THE HAND OF GOD – Review by Jennifer Green

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Italy’s 2021 submission for the International Oscar is a beautiful coming-of-age story and a love letter to both director Paolo Sorrentino’s native Naples and the art of filmmaking. There are many memorable images in The Hand of God, mostly involving a contrast of dark interiors with the sapphire Mediterranean and the blinding sun of southern Italy. Likewise, the film’s characters and scenarios are extremely evocative.

Teen Fabietto (Filippo Scotti) lives with his loving parents, Saverio (Toni Servillo) and Maria (Teresa Saponangelo); big brother Marchino (Marlon Joubert)’ and a sister who never leaves the bathroom in The Hand of God (E Stata la Mano di Dio). Life is good in 1980s Naples — Fabietto has a large extended family and plans to study philosophy at the university. But when tragedy strikes, Fabietto has to redefine his life and his plans for the future. Continue reading.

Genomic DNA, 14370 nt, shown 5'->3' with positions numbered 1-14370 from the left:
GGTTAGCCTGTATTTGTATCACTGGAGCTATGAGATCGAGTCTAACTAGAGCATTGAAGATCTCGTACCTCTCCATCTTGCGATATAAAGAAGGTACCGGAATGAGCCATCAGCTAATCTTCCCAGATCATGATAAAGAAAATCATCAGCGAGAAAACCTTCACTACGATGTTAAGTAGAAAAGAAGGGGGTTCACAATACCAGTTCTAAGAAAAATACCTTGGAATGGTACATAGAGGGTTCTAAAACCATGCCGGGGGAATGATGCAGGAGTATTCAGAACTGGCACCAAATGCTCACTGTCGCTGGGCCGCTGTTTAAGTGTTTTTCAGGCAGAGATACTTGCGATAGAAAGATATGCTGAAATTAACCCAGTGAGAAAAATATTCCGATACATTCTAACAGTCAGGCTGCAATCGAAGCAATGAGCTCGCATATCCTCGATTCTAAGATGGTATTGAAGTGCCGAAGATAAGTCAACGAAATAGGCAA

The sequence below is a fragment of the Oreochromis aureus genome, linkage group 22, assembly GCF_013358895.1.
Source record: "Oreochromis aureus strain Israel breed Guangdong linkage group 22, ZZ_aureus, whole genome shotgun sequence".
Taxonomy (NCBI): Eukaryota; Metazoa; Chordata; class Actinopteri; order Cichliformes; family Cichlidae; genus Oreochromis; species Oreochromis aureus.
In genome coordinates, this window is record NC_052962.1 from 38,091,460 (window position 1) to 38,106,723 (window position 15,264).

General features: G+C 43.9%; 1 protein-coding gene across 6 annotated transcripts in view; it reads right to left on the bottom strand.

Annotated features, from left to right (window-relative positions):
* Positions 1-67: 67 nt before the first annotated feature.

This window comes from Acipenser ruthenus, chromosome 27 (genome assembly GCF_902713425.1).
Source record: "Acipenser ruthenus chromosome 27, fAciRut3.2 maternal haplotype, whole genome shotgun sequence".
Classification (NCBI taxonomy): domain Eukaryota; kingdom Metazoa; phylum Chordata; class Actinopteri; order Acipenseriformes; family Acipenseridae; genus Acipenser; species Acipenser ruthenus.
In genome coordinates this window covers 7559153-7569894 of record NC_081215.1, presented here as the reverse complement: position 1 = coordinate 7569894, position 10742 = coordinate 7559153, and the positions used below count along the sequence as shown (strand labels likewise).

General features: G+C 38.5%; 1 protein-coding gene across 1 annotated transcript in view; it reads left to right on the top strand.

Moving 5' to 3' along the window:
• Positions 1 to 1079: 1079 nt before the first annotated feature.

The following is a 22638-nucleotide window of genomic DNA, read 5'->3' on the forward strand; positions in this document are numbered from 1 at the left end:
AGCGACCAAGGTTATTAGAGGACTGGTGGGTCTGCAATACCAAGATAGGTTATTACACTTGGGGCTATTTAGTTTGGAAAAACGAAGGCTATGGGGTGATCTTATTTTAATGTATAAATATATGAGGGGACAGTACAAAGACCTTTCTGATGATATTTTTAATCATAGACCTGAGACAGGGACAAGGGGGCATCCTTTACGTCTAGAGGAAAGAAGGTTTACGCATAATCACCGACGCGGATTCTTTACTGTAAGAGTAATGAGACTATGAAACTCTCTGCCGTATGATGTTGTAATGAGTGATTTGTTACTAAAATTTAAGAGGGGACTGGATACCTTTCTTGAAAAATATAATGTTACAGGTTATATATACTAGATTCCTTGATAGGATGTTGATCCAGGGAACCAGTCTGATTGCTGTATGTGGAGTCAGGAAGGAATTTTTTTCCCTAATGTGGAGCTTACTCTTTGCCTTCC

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Jennifer Green

Jennifer discovered a passion for international movies as an escape from her graduate studies in San Francisco, but it wasn’t until she moved to Spain that she realized she could make a career of it. After a stint in the ABC News Madrid Bureau, where -- among other things -- she got to meet the country’s first female bullfighter, she became Screen International's correspondent for Spain and Portugal. She's been writing about the film industry in Europe and Latin America for more than 20 years, most recently for The Hollywood Reporter. She began teaching journalism and film in 2005 and in 2014 launched the newspaper column/website Films from Afar, dedicated to curating and reviewing international movies available for home viewing in the United States. She's been invited to sit on film festival juries across Spain and North Africa, most recently on the Critics’ Jury at the Malaga Film Festival. Her children are being raised between Spain and the United States.